Triple Line brought 10 years of fund management experience to design and deliver all systems necessary to launch a new civil society grant programme, the £141 million Global Poverty Action Fund, in 2010. Five years later, we had worked with more than 150 civil society organisations, supporting and mentoring them – as well as managing their grants – to deliver more than 180 projects focused on contributing to the achievement of off-track global development goals, in the least developed countries of the world.
Launched in 2010, the Global Poverty Action Fund (GPAF) was a £141 million programme of the Department for International Development (DFID) (now the Foreign, Commonwealth and Development Office, FCDO), which provided grants to small and medium-sized international and national civil society organisations working at the local level to reduce poverty and contribute to the achievement of off-track global development goals. GPAF grants were available to CSOs working in 28 focal countries as well as the bottom 50 Human Development Index (HDI) countries, in support of activities that would bring tangible change to the lives of poor women, girls, men and boys.
In order to deliver this new grant programme, DFID appointed Triple Line, in a joint venture with Crown Agents, to design and implement all systems necessary to run the programme effectively and efficiently. This included systems for launching individual grant rounds, selecting projects to support, working with grantees to set up systems for financial management and reporting as well as performance and risk management and aggregating results at the programme level. Underlying principles of ensuring value for money and appropriate consideration of gender and diversity were essential requirements at the levels of both programme management and individual grants.
Having worked on fund management of the Civil Society Challenge Fund since 2000, the Triple Line team was able to hit the ground running
Having worked with DFID on fund management of the Civil Society Challenge Fund (CSCF) since 2000, as well as the Development Awareness Fund, the Triple Line team was able to hit the ground running. Crucially, we understood the importance of ensuring that calls for proposals reached the right sort of organisation, with clear guidance and transparent information on thorough but fair selection criteria and processes to help applicants prepare good quality and relevant proposals. We knew that it is essential to establish a productive, supportive relationship with grantees from the outset, to help them to manage project performance and encourage them to inform us of challenges faced as well as their successes, while at the same time carefully accounting for the use of grant funds. We also understood the need for flexible resourcing of fund management services, responding to peaks and troughs in demand and a growing portfolio of funded projects.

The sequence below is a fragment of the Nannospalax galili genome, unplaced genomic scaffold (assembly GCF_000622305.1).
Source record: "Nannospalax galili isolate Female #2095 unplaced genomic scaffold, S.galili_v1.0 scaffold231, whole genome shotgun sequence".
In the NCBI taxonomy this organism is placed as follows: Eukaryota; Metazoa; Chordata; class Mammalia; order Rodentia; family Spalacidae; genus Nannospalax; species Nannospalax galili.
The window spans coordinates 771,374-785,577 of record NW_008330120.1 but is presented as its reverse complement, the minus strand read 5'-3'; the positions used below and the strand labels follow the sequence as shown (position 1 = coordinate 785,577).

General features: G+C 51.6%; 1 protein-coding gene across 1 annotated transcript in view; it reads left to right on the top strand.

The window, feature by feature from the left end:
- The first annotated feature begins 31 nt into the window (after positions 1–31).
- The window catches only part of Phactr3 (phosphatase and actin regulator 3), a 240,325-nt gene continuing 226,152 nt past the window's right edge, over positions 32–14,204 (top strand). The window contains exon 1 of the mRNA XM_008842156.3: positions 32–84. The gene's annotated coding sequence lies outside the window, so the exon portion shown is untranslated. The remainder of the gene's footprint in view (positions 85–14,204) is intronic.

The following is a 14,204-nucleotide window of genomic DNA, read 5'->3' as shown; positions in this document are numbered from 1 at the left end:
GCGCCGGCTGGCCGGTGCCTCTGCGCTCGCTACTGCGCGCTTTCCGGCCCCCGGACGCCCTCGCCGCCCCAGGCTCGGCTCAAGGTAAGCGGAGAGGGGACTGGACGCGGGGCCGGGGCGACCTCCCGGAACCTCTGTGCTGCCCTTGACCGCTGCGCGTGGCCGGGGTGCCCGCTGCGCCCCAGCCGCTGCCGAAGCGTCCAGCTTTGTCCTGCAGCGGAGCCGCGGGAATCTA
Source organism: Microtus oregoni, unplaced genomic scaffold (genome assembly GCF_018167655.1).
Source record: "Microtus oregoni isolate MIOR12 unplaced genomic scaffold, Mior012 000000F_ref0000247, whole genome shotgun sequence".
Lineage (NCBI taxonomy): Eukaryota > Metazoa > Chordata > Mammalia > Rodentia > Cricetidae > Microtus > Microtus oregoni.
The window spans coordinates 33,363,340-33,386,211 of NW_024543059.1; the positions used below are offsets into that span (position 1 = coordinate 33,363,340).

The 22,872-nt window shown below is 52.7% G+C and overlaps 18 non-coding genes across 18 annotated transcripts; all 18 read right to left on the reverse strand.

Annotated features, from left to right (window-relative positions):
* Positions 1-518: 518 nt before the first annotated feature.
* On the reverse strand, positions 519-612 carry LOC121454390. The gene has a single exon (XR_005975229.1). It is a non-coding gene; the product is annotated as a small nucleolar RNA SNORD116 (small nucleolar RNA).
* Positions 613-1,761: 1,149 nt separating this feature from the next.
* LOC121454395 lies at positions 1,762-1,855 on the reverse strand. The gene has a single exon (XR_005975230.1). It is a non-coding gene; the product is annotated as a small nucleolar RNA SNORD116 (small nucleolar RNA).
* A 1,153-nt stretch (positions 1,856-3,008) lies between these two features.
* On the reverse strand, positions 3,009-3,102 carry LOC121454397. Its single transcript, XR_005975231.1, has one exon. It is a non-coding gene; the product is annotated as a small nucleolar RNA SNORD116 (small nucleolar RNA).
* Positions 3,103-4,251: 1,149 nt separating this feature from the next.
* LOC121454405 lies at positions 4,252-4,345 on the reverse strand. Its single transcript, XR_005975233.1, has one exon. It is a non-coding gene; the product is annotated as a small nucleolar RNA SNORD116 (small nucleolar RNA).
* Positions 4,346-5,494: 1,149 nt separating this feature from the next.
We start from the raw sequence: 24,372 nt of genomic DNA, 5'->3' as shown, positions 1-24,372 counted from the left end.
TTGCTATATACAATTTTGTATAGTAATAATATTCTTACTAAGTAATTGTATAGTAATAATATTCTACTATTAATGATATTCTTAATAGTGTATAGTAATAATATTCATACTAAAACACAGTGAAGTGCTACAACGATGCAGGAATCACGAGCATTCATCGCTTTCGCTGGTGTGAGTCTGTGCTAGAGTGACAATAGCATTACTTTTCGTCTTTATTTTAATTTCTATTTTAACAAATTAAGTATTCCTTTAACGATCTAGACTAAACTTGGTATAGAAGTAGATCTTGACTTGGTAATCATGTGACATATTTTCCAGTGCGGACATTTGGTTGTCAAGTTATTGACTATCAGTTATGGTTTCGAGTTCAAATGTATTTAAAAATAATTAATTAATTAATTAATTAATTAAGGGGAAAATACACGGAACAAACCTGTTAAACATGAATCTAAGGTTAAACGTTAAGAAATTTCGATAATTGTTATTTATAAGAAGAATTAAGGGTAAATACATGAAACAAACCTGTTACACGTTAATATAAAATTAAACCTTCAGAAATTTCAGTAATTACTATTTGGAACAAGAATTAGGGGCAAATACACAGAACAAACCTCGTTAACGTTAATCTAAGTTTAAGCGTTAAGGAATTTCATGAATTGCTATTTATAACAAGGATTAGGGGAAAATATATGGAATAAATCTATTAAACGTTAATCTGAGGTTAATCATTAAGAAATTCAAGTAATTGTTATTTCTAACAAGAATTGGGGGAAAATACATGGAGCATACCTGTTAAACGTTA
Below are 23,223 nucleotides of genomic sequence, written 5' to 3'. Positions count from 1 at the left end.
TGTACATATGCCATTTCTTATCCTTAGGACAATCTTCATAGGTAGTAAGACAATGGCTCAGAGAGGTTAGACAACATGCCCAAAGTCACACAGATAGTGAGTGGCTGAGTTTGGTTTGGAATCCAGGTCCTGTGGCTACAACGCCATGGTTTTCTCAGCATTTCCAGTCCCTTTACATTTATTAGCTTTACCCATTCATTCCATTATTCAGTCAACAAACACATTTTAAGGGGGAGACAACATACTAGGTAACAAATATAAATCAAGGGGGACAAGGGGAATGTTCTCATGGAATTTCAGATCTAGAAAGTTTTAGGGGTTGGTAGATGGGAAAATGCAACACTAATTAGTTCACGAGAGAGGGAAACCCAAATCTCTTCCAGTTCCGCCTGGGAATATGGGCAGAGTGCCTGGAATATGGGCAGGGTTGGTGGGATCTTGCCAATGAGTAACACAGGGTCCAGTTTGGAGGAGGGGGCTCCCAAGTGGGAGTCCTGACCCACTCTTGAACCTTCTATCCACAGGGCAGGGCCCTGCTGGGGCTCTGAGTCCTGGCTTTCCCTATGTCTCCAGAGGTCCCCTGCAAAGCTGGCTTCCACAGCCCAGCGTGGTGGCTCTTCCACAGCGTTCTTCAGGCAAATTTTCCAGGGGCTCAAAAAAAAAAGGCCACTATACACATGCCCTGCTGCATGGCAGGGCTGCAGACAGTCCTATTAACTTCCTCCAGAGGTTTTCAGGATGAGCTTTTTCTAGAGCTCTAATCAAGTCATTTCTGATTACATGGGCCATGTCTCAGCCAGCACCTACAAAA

We met these requirements by working closely with DFID and the independent advisory board in the early stages to develop and then continuously improve and refine the fund management processes to ensure that the programme remained on track to meet its objectives. We held meetings with DFID programme managers every two weeks to review progress and discuss portfolio performance and risk management.
The intensity of support and oversight provided to each grantee varied according to need as indicated by a traffic light system reflecting the risk status of each grant, and a draw down pool of experienced consultants provided the flexibility required to respond to peaks in demand such as the appraisal of concept notes and proposals.
Over five years, the team helped DFID to award 182 grants, led by 155 civil society organisations working with more than 465 formal and informal organisations across Africa, Asia and the Caribbean. The careful selection of projects and the ongoing support provided to grantees enabled this global programme to support local actions by civil society organisations who are best placed to address poverty and disadvantage experienced by women, men, girls and boys. Over the duration of the programme, GPAF brought positive changes to the lives of more than six million people, including increased access to health and education services and increased household incomes.
Photos: three members of the Youth Bank Chimoio Committee on the day of the official launch and Felizina Farina and Tendai Mariamo, two members of the Irmaos Junidos group.
"They have never borrowed before and have no other source of income aside from small scale farming. They farm a mix of maise and soya and have been preparing the land by hoe. With access to a loan, they can cultivate a more extensive area under soya (the more profitable cash crop) by hiring tractors to mechanise the process and additional seasonal labour to weed the land. They have increased their production from 30 sacks per ha to 90 sacks and plan to diversify their income sources".